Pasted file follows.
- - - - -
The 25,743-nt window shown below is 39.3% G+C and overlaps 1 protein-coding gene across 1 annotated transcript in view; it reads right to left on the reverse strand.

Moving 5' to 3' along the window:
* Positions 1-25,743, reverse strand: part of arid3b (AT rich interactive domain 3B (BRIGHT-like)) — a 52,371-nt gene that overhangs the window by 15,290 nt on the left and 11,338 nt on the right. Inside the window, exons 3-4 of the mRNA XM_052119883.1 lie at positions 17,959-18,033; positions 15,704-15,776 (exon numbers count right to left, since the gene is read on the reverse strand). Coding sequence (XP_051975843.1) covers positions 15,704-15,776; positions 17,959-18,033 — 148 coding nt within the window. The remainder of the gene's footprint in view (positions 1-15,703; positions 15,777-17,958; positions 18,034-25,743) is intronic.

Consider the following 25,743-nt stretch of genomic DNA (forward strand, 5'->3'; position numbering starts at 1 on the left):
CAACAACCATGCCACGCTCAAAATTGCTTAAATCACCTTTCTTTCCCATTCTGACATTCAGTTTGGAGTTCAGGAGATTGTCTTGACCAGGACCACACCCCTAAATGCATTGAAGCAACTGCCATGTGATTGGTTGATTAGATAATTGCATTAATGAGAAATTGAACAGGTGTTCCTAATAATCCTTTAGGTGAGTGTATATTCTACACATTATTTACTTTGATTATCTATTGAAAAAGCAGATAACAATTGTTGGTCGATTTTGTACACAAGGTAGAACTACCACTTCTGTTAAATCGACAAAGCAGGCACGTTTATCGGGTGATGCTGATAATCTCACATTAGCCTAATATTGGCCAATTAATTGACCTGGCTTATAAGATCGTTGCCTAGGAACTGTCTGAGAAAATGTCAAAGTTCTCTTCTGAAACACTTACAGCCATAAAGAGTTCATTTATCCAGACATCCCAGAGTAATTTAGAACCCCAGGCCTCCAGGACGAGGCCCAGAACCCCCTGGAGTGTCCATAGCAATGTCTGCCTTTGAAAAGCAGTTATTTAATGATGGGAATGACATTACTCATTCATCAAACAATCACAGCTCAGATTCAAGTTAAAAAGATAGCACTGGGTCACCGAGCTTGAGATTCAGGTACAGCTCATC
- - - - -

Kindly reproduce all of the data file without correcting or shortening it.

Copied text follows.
The 25,743-nt window shown below is 39.3% G+C and overlaps 1 protein-coding gene across 1 annotated transcript in view; it reads right to left on the reverse strand.

Moving 5' to 3' along the window:
* Positions 1-25,743, reverse strand: part of arid3b (AT rich interactive domain 3B (BRIGHT-like)) — a 52,371-nt gene that overhangs the window by 15,290 nt on the left and 11,338 nt on the right. Inside the window, exons 3-4 of the mRNA XM_052119883.1 lie at positions 17,959-18,033; positions 15,704-15,776 (exon numbers count right to left, since the gene is read on the reverse strand). Coding sequence (XP_051975843.1) covers positions 15,704-15,776; positions 17,959-18,033 — 148 coding nt within the window. The remainder of the gene's footprint in view (positions 1-15,703; positions 15,777-17,958; positions 18,034-25,743) is intronic.

Consider the following 25,743-nt stretch of genomic DNA (forward strand, 5'->3'; position numbering starts at 1 on the left):
CAACAACCATGCCACGCTCAAAATTGCTTAAATCACCTTTCTTTCCCATTCTGACATTCAGTTTGGAGTTCAGGAGATTGTCTTGACCAGGACCACACCCCTAAATGCATTGAAGCAACTGCCATGTGATTGGTTGATTAGATAATTGCATTAATGAGAAATTGAACAGGTGTTCCTAATAATCCTTTAGGTGAGTGTATATTCTACACATTATTTACTTTGATTATCTATTGAAAAAGCAGATAACAATTGTTGGTCGATTTTGTACACAAGGTAGAACTACCACTTCTGTTAAATCGACAAAGCAGGCACGTTTATCGGGTGATGCTGATAATCTCACATTAGCCTAATATTGGCCAATTAATTGACCTGGCTTATAAGATCGTTGCCTAGGAACTGTCTGAGAAAATGTCAAAGTTCTCTTCTGAAACACTTACAGCCATAAAGAGTTCATTTATCCAGACATCCCAGAGTAATTTAGAACCCCAGGCCTCCAGGACGAGGCCCAGAACCCCCTGGAGTGTCCATAGCAATGTCTGCCTTTGAAAAGCAGTTATTTAATGATGGGAATGACATTACTCATTCATCAAACAATCACAGCTCAGATTCAAGTTAAAAAGATAGCACTGGGTCACCGAGCTTGAGATTCAGGTACAGCTCATC